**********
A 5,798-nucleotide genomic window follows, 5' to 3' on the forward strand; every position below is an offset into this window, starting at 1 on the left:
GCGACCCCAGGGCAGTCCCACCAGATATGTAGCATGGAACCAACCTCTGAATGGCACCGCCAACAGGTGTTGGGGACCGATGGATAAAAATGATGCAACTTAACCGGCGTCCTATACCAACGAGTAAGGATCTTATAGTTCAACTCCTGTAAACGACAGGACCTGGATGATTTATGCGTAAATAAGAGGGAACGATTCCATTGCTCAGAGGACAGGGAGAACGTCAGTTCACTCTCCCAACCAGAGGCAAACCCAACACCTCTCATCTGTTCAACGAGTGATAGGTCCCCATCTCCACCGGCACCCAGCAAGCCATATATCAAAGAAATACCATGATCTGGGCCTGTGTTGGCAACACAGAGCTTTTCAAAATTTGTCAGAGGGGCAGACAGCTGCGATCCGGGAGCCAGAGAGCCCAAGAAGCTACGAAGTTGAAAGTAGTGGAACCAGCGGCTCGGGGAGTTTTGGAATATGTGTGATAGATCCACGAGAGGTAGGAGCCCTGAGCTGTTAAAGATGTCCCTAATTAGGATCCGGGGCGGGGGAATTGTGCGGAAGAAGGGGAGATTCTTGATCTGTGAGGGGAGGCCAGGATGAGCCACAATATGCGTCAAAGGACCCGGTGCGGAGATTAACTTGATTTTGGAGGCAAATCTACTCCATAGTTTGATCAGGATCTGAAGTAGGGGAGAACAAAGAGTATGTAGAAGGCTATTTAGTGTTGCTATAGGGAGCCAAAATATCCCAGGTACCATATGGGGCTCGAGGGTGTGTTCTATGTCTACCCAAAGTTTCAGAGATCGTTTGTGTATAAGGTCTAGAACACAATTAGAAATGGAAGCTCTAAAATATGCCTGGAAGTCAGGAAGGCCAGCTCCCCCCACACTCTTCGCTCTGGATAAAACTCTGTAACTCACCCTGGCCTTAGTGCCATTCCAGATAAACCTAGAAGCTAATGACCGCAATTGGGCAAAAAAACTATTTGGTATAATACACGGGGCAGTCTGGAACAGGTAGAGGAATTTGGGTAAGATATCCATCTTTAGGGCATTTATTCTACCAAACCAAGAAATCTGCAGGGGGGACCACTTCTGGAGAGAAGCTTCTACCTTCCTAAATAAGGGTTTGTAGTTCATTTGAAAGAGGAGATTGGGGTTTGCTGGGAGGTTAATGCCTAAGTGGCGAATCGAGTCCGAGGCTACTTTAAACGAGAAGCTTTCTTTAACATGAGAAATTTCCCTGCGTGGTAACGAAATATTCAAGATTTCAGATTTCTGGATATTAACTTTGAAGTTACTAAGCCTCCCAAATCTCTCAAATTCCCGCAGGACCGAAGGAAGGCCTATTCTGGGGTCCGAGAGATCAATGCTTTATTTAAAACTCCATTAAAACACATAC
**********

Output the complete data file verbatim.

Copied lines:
A 5,798-nucleotide genomic window follows, 5' to 3' on the forward strand; every position below is an offset into this window, starting at 1 on the left:
GCGACCCCAGGGCAGTCCCACCAGATATGTAGCATGGAACCAACCTCTGAATGGCACCGCCAACAGGTGTTGGGGACCGATGGATAAAAATGATGCAACTTAACCGGCGTCCTATACCAACGAGTAAGGATCTTATAGTTCAACTCCTGTAAACGACAGGACCTGGATGATTTATGCGTAAATAAGAGGGAACGATTCCATTGCTCAGAGGACAGGGAGAACGTCAGTTCACTCTCCCAACCAGAGGCAAACCCAACACCTCTCATCTGTTCAACGAGTGATAGGTCCCCATCTCCACCGGCACCCAGCAAGCCATATATCAAAGAAATACCATGATCTGGGCCTGTGTTGGCAACACAGAGCTTTTCAAAATTTGTCAGAGGGGCAGACAGCTGCGATCCGGGAGCCAGAGAGCCCAAGAAGCTACGAAGTTGAAAGTAGTGGAACCAGCGGCTCGGGGAGTTTTGGAATATGTGTGATAGATCCACGAGAGGTAGGAGCCCTGAGCTGTTAAAGATGTCCCTAATTAGGATCCGGGGCGGGGGAATTGTGCGGAAGAAGGGGAGATTCTTGATCTGTGAGGGGAGGCCAGGATGAGCCACAATATGCGTCAAAGGACCCGGTGCGGAGATTAACTTGATTTTGGAGGCAAATCTACTCCATAGTTTGATCAGGATCTGAAGTAGGGGAGAACAAAGAGTATGTAGAAGGCTATTTAGTGTTGCTATAGGGAGCCAAAATATCCCAGGTACCATATGGGGCTCGAGGGTGTGTTCTATGTCTACCCAAAGTTTCAGAGATCGTTTGTGTATAAGGTCTAGAACACAATTAGAAATGGAAGCTCTAAAATATGCCTGGAAGTCAGGAAGGCCAGCTCCCCCCACACTCTTCGCTCTGGATAAAACTCTGTAACTCACCCTGGCCTTAGTGCCATTCCAGATAAACCTAGAAGCTAATGACCGCAATTGGGCAAAAAAACTATTTGGTATAATACACGGGGCAGTCTGGAACAGGTAGAGGAATTTGGGTAAGATATCCATCTTTAGGGCATTTATTCTACCAAACCAAGAAATCTGCAGGGGGGACCACTTCTGGAGAGAAGCTTCTACCTTCCTAAATAAGGGTTTGTAGTTCATTTGAAAGAGGAGATTGGGGTTTGCTGGGAGGTTAATGCCTAAGTGGCGAATCGAGTCCGAGGCTACTTTAAACGAGAAGCTTTCTTTAACATGAGAAATTTCCCTGCGTGGTAACGAAATATTCAAGATTTCAGATTTCTGGATATTAACTTTGAAGTTACTAAGCCTCCCAAATCTCTCAAATTCCCGCAGGACCGAAGGAAGGCCTATTCTGGGGTCCGAGAGATCAATGCTTTATTTAAAACTCCATTAAAACACATAC